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Turing computable
A function is Turing computable if the function’s value can be computed with a Turing machine.
More specifically, let $D$ be a set of words in a given alphabet and let $f$ be a function which maps elements of $D$ to words on the same alphabet. We say that $f$ is Turing computable if there exists a Turing machine such that

If one starts the Turing machine with a word $w\in D$ as the initial content of the tape, the computation will halt.

When the computation halts, the tape will read $f(w)$.
Formally, let $\Sigma$ be an alphabet and $f:\Sigma^{*}\to\Sigma^{*}$ on words over $\Sigma$. Then $f$ is said to be Turingcomputable if there is a Turing machine $T$ over $\Sigma$ (its input alphabet), as defined in this entry, such that for any $w\in\Sigma^{*}$,
$(s,\tau_{w},1)\rightarrow^{*}(h,\tau_{{f(w)}},m)$ 
for some $m$. Here, $h$ is a halt state (either an accept or a reject state), and $\tau_{w}$ for any word $w$ is defined as the tape description such that the content of the $i$th square is the $i$th letter of $w$, and blank everywhere else.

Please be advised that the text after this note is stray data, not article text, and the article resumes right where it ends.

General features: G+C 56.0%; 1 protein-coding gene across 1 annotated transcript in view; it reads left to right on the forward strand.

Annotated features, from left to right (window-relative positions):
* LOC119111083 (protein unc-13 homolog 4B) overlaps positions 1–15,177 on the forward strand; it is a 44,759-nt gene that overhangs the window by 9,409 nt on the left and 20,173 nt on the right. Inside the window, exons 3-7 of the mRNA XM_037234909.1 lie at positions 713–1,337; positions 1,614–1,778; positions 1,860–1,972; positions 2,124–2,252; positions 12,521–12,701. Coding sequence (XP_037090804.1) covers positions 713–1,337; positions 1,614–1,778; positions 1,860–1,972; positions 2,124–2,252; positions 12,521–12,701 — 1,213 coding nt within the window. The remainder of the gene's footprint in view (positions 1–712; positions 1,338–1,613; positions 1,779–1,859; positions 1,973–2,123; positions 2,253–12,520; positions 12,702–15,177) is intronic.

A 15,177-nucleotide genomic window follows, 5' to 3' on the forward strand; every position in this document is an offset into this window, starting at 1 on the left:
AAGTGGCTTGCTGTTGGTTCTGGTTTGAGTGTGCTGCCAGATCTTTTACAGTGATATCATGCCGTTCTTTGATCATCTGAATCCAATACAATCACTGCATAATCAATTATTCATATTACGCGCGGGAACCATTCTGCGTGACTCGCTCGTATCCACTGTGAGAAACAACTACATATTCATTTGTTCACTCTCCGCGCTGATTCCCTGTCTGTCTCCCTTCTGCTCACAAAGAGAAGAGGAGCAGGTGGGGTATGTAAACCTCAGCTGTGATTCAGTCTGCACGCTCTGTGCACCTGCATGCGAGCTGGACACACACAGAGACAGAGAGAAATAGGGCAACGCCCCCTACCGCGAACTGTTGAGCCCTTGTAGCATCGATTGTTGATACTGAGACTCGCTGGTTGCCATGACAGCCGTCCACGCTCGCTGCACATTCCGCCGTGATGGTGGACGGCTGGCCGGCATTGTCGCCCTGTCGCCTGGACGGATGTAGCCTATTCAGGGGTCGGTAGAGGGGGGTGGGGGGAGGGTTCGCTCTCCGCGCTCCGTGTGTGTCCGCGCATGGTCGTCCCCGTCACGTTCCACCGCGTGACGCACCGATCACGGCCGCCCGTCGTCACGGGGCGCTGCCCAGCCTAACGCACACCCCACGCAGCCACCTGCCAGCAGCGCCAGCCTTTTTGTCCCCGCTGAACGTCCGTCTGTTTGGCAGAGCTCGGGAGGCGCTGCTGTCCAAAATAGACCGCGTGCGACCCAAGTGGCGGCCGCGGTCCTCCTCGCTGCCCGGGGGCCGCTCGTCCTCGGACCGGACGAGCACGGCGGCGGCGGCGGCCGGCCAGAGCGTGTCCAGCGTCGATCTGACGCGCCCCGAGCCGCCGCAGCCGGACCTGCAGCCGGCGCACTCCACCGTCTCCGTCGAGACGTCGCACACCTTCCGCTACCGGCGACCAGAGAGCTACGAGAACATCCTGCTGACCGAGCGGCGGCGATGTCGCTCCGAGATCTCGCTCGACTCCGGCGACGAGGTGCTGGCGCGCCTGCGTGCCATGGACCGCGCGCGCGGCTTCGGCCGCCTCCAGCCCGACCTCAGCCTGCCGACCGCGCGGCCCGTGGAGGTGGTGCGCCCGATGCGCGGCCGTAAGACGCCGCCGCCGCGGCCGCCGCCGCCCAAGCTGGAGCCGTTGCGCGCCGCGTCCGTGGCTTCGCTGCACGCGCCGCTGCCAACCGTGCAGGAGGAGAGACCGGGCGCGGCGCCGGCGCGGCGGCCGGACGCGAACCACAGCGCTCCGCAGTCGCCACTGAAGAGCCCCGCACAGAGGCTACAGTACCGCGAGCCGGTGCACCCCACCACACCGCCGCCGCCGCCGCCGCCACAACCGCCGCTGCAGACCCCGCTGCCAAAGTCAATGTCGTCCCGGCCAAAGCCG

Because of the fact that all types of Turing machines (deterministic, nondeterministic, single head, multiple head, etc.) all have the same computational power, it does not matter which type of Turing machine one uses in the definition.
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aka ``recursive''
``Turing computable'' functions are also called ``recursive'' functions. (The confusion stems from the preChurchTuring days, when the concept of recursive function was defined by adding minimization to primitive recursive functions, and it was not clear that Turing machines had exactly the same power).
Could this synonym be added?
Re: aka ``recursive''
I've changed the entry to mention that recursive means basically the same thing, but I'm not making it a formal synonym. This is because I think there should be a separate ``recursive function'' entry with that synonym, which should recieve the linking.
Alternatively this entry could be greatly expanded so that it covers recursive function theory, but I'm not the guy to write that (I'll orphan the entry if you want it though.)
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